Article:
Asleep at the Wheel: The Danger of Drowsy Driving

September 28, 2018 All posts Jared Sebastian

If you take a second to think about it, you can probably recall quite a few PSAs you’ve seen on the dangers of drunk driving and driving while distracted by your phone—but when was the last time you saw one on the dangers of driving while tired? Nothing really comes to mind, right? In fact, this may actually be the first time you’ve ever stopped to consider this particular driving hazard.

So why isn’t this issue part of any media campaigns? You might think the answer is because it’s such a small problem that it’s not worth the effort, but the reality is that drowsy driving is just as dangerous as drunk driving (if not more). An answer probably much closer to the truth is that fatigue and tiredness is simply so widespread in our population that driving under that condition is considered by most to be a regrettable but minor consequence. But the effects of drowsy driving are anything but minor.

The dangers of drowsy driving

In his book Why We Sleep, sleep scientist Matthew Walker says that drowsy driving is worse than drunk driving, and the reason for this is that driving drowsy leaves you susceptible to microsleeps. Walker tells us that microsleeps

  • Last for a few seconds, causing our eyelids to close partially or fully

  • Cause us to lose all perception of the outside world

  • Happen without us being aware of them

  • And cause our motor functions to cease momentarily

This means that if you happen to have a microsleep while you are driving tired, you can completely lose your grip on the wheel or move over into another lane, while possibly going at 60 miles an hour. Walker tells us that one of the major differences you see between drunk drivers and drowsy drivers is that drunk drivers may not brake quick enough in an emergency—but a drowsy driver could neglect to brake completely.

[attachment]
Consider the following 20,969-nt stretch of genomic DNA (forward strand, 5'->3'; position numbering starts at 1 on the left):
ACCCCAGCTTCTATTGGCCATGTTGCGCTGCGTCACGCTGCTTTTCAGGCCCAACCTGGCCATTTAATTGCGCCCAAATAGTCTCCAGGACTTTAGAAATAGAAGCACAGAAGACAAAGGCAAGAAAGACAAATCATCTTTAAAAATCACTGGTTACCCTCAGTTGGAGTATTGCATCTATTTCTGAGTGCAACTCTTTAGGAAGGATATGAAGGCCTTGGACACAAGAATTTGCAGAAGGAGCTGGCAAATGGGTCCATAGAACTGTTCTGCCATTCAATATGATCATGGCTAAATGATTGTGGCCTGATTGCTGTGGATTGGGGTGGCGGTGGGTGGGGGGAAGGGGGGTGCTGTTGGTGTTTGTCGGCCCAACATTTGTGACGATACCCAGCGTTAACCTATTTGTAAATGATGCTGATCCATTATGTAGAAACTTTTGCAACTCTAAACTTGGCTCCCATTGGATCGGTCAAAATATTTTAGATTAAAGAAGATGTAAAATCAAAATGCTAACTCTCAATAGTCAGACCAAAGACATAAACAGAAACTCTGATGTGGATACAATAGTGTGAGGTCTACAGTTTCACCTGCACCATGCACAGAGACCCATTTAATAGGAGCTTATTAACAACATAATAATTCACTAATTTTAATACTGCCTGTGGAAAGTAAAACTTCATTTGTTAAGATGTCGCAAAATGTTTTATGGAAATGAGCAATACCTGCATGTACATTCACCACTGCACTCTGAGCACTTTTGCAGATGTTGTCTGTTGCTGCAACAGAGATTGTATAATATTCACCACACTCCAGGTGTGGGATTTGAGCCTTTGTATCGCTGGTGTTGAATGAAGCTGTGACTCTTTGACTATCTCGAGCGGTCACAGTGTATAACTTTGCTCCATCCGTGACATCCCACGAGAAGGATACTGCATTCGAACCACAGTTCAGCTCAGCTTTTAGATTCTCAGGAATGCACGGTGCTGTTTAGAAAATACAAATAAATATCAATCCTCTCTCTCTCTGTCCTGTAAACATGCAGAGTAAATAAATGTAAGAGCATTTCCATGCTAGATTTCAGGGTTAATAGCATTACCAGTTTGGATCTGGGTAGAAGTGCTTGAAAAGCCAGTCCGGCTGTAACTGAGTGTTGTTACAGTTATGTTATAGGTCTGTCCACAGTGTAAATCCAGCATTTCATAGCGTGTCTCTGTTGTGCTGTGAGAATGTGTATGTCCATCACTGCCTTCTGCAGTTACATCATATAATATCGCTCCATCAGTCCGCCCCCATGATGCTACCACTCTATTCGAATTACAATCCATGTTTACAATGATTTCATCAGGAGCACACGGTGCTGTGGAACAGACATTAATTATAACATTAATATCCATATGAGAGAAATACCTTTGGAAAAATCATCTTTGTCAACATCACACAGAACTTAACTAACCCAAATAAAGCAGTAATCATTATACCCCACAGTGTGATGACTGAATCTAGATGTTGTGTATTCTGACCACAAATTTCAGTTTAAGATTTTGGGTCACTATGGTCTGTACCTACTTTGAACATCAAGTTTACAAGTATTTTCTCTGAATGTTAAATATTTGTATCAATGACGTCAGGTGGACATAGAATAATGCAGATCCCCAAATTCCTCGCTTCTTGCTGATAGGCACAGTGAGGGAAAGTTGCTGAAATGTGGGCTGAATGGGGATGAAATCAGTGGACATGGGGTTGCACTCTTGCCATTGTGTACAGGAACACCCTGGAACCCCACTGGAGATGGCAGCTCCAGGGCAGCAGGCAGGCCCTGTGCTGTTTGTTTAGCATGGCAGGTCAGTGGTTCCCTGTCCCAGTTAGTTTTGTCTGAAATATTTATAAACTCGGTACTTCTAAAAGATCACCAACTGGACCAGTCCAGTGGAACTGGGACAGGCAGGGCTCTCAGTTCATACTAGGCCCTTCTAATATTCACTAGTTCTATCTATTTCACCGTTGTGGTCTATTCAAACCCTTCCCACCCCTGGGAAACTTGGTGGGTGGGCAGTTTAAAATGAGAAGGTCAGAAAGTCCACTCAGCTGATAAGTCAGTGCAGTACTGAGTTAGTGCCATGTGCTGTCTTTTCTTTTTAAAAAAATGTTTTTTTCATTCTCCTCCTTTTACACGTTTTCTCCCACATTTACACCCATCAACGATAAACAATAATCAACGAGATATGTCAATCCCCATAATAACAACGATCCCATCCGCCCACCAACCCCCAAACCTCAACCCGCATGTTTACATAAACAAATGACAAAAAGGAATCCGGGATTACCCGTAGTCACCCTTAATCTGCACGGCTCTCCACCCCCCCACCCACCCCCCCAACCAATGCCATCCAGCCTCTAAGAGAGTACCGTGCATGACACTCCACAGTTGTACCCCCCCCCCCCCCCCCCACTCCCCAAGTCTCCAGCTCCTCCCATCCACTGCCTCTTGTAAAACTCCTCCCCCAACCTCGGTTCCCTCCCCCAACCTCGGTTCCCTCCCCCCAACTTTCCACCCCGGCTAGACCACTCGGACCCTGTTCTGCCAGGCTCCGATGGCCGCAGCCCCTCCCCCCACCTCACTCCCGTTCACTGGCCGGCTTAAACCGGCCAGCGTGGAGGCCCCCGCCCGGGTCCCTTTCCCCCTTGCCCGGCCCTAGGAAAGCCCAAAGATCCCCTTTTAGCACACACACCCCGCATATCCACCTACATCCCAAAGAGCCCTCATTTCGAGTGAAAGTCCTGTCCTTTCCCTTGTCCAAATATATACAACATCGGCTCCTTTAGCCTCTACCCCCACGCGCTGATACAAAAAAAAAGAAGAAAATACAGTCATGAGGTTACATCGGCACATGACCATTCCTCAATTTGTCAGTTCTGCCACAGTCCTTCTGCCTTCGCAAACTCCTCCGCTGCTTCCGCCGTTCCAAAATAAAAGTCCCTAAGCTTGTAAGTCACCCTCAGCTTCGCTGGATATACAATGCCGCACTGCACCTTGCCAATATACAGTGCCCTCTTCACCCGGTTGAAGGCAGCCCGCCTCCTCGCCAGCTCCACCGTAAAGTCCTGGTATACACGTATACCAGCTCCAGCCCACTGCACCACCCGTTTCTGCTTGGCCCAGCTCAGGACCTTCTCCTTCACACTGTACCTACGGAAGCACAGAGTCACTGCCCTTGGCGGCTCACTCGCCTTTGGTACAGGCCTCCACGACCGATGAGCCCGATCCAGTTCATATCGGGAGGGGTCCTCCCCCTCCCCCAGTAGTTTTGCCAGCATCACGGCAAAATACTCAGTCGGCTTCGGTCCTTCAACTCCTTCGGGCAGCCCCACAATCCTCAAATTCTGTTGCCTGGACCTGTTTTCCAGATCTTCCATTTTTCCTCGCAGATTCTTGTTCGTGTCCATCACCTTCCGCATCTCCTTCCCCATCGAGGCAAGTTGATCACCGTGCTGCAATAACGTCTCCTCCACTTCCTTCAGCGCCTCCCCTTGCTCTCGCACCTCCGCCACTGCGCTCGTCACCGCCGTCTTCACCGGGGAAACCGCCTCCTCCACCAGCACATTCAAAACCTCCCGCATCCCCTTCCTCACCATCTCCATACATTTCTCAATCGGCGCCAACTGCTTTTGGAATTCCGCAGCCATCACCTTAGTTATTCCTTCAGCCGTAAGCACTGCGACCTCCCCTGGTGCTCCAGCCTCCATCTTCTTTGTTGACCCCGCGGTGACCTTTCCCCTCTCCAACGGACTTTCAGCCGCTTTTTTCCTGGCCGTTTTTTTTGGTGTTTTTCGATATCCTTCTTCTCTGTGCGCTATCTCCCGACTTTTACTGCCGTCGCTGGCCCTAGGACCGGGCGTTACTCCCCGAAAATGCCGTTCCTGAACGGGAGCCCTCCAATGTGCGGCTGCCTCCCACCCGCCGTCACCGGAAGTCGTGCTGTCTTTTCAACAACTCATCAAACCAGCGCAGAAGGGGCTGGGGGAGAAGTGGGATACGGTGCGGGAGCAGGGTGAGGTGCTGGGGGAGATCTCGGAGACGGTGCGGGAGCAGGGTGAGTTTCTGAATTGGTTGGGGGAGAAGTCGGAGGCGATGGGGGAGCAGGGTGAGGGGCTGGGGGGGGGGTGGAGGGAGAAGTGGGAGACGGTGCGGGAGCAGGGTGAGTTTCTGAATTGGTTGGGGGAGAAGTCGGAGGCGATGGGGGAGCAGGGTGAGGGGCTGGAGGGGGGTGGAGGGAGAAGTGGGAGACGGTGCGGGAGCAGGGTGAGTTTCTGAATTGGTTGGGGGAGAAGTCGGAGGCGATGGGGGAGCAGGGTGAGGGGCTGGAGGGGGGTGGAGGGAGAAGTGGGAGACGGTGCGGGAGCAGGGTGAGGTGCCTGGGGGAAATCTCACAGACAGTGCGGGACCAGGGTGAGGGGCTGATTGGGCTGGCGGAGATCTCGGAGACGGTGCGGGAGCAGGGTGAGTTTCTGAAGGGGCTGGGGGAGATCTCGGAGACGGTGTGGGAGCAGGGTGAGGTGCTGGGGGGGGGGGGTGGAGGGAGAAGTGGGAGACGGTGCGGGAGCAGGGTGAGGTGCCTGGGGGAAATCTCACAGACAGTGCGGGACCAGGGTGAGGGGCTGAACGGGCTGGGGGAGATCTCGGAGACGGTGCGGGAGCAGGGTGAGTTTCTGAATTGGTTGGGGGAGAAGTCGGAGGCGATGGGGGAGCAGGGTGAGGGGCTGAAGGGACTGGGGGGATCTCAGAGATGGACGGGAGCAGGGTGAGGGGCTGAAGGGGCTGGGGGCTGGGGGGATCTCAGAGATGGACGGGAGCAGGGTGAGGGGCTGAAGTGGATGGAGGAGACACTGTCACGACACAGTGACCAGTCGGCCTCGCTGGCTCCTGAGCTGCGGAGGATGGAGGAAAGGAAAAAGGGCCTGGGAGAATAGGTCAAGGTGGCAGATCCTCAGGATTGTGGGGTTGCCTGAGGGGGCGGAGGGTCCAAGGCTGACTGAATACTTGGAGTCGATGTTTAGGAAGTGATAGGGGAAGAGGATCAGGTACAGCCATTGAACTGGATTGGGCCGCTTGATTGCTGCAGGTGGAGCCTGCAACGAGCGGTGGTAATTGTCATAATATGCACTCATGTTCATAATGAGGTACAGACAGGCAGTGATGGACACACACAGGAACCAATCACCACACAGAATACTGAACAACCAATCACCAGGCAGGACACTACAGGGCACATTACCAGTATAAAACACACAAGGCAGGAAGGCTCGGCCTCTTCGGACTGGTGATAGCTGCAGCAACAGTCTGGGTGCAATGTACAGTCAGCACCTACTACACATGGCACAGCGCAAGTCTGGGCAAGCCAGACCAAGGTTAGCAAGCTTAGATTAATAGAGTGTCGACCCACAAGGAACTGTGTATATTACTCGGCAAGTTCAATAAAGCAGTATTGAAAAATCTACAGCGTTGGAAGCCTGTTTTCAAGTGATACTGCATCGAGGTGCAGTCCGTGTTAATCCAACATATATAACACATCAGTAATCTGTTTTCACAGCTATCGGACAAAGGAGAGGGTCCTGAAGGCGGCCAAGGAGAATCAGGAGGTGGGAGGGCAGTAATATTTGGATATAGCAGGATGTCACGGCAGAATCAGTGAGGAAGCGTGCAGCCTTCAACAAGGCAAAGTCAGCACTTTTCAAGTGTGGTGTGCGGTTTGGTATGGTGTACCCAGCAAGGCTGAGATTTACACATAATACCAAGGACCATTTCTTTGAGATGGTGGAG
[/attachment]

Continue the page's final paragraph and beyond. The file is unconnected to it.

Asleep at the Wheel: The Danger of Drowsy Driving

The signs of a sleepy driver

The first step to always being alert behind the wheel is, of course, realizing when you’re too tired to drive. Here are the signs to look for, courtesy of the National Sleep Foundation:

  • Trouble focusing

  • Heavy eyelids

  • Inability to remember the last stretch of road you drove

  • Constant yawning

  • Bobbing your head

  • Drifting from your lane

If you notice these symptoms of tiredness in yourself or your driver, it is extremely important that you ensure the car ride is halted or another driver is able to take over.

Asleep at the Wheel: The Danger of Drowsy Driving

Staying alert and alive

The most effective deterrent against driving while tired? Making sure that you’re not tired. While that sounds like a “duh” moment, remembering how vital sleep is to our lives is always important. Exhaustion is your body’s way of trying to tell you in the loudest way possible that it needs to recharge in order to carry out the functions that keep you healthy and safe. The best way to dispel drowsiness and remain alert and in control all throughout the day is to get the right amount of sleep by always adhering to sleep hygiene best practices.

If you do find yourself in a situation where you’re driving and you realize that you’re too drowsy to drive safely, there are really only two options:

  1. Switching with another driver riding with you.

  2. Also from Matthew Walker’s book: pulling over somewhere safe to nap for 20-30 minutes. Immediately after you wake up, you can’t just head back out onto the road, either. It takes about another 20-30 minutes for your grogginess from your nap to wear off. This solution is unfortunately not a long-term one, as your body will soon be tired again. The only way to fully recharge is (you guessed it) a full night of good ol’ sleep.

These solutions are, of course, not ideal, and the message you should take away is that the best way to drive safe is making sure you’re getting a full seven to eight hours of sleep every night.

Conclusion

Perhaps the most insidious danger of drowsy driving is simply that it’s a public safety concern that’s received only minimal attention. But—just like drunk driving and phone-distracted driving—drowsy driving fatalities are preventable.

Part of the responsibility lies on every individual driver, to make sure that they are getting adequate sleep. But it’s also going to take the kind of education, broadcasting, and social change that’s helped to drastically decrease the incidents of drunk driving fatalities in recent years. And if people start to sleep better as a result of spreading awareness? Well, that wouldn’t be such a bad thing.